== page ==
More than a slip of the tongue

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More than a slip of the tongue

The new chairman of the Japan Broadcasting Corporation has become the latest in a number of nationalists under right-wing Prime Minister Shinzo Abe who have angered his country’s Asian neighbors with comments condoning Japan’s past aggressions and wartime crimes. In his first news conference after being appointed to head the NHK, Katsuto Momii criticized South Korea for singling out Japan for running military brothels during World War II, saying the practice had been common in other nations during times of war. He claimed South Korea, which had been compensated for colonization through a peace treaty, complicated the matter by insisting that the Japanese government forcibly recruited and ran the brothels.

Coercion is what differentiates comfort women - referring to women forced to provide sex to Japanese soldiers - from wartime prostitution. Documents and historians attest that Asian women - largely from Korea, which was under colonial rule at the time - had been coaxed or coerced with the endorsement and encouragement of the state and the military. The captured women lived in misery as sex slaves. In 1993, Chief Cabinet Secretary Yohei Kono made an official statement acknowledging that the Imperial Japanese Army established “comfort stations” and had been directly and indirectly involved in running the facilities.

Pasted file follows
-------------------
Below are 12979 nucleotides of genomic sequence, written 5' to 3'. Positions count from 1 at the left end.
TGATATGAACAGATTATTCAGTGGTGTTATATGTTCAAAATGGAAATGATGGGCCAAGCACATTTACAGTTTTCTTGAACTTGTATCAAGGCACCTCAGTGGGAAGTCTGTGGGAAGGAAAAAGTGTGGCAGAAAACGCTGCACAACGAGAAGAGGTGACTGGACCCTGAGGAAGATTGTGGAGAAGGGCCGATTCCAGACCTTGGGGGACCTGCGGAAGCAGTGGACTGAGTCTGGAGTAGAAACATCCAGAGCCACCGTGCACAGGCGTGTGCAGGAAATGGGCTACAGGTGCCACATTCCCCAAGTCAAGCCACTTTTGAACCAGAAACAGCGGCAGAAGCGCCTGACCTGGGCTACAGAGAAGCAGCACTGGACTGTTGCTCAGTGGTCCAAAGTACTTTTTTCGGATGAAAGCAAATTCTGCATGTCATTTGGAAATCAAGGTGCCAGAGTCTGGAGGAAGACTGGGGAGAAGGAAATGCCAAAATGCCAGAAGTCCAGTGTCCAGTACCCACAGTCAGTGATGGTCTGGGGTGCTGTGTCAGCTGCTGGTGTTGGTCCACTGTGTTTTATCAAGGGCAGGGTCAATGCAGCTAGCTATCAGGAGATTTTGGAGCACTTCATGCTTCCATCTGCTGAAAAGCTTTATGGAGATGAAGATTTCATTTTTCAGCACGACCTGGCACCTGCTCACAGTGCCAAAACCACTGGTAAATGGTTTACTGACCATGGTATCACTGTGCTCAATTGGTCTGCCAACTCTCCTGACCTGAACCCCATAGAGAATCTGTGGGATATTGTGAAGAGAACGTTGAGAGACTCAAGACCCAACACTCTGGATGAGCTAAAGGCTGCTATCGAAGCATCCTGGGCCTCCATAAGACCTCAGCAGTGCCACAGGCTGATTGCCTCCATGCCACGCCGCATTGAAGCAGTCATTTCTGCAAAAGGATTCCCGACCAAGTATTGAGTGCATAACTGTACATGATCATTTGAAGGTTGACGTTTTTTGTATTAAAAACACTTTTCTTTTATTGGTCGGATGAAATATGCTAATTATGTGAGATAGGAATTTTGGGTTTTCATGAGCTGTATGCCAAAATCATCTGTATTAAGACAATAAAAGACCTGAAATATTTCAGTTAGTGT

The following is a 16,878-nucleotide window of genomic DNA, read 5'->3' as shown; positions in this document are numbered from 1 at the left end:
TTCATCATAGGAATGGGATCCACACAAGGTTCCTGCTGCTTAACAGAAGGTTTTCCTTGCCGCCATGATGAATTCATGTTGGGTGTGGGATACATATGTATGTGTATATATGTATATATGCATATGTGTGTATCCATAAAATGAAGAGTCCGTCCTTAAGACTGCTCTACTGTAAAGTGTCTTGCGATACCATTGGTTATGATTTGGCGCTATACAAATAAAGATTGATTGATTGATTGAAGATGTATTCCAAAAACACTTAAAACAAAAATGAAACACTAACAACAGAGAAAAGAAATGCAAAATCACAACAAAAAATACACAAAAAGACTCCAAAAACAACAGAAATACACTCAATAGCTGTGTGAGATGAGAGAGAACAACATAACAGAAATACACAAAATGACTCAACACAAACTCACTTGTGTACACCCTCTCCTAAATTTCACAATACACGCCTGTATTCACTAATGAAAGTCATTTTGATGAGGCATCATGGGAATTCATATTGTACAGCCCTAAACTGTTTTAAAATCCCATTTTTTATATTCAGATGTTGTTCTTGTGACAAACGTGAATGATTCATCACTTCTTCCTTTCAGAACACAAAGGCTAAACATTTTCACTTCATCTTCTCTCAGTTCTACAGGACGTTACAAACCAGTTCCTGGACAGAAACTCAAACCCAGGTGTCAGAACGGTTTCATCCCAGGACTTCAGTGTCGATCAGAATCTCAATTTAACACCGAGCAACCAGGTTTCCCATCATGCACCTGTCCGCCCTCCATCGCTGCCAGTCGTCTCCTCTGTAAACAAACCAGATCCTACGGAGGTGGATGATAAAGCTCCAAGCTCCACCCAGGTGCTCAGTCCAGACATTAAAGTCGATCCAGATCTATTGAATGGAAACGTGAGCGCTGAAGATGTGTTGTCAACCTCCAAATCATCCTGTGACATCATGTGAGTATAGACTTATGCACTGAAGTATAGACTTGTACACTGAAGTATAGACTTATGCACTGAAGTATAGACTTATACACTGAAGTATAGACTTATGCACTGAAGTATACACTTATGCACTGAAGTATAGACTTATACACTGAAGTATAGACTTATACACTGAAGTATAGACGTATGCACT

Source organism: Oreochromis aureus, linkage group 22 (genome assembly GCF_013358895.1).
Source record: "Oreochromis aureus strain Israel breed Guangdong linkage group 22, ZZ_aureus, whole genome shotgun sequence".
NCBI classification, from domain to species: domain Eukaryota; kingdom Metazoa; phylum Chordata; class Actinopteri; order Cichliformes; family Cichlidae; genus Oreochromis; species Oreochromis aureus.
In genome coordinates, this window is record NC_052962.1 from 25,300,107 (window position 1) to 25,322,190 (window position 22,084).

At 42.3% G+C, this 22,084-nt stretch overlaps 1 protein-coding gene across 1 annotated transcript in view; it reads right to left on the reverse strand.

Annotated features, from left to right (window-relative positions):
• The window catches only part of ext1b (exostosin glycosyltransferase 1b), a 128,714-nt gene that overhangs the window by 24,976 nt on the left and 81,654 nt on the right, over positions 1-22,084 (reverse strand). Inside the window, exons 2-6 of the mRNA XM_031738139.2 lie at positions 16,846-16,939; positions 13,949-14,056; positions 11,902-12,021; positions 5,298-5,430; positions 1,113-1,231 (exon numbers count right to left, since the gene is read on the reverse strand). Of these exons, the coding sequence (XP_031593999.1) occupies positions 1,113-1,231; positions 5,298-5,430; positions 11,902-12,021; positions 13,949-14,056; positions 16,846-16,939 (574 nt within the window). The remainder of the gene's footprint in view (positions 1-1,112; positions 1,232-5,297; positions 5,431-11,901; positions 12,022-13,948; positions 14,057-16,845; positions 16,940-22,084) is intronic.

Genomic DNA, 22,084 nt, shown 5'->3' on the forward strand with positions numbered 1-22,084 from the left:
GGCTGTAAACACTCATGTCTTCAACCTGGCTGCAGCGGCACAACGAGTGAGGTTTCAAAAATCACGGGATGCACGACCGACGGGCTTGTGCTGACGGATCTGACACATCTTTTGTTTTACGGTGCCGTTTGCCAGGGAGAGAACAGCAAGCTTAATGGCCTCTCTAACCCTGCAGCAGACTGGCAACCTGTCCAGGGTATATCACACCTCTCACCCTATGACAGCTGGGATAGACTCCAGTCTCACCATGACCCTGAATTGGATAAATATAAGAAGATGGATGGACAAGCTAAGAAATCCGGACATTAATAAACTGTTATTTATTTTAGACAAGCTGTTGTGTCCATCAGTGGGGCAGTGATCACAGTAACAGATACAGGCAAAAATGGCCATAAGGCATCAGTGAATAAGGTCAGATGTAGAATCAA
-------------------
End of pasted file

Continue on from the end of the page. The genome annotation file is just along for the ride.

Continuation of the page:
The state and the military were behind the conscription of women, and victims testified they were treated horrifically in the camps. Records of coercion and slavery have never been found in wartime brothels in Germany and France. In the 1993 statement, the Tokyo government formally apologized for violating the honor and dignity of many women and for causing immeasurable physical and psychological pain. Now, the head of a public broadcaster is flatly rejecting his government’s statement.

A public broadcaster represents the intelligence and ethical standards of a nation. It has a duty to deliver facts. The head of a German public broadcaster wouldn’t last long in his job if he defended the Nazi slaughter of Jews by saying other countries were also doing it. Even if the news department remains independent from the chairman, his views could influence reporting and programs.

Abe angered neighbors by posing with a smile in a training jet with the number 731, resurrecting painful memories of the Japanese biological and chemical warfare unit notorious for conducting experiments on prisoners. The new NHK head also made inexcusably painful comments with no regard for the victims whose lives were ruthlessly violated by brutal force.
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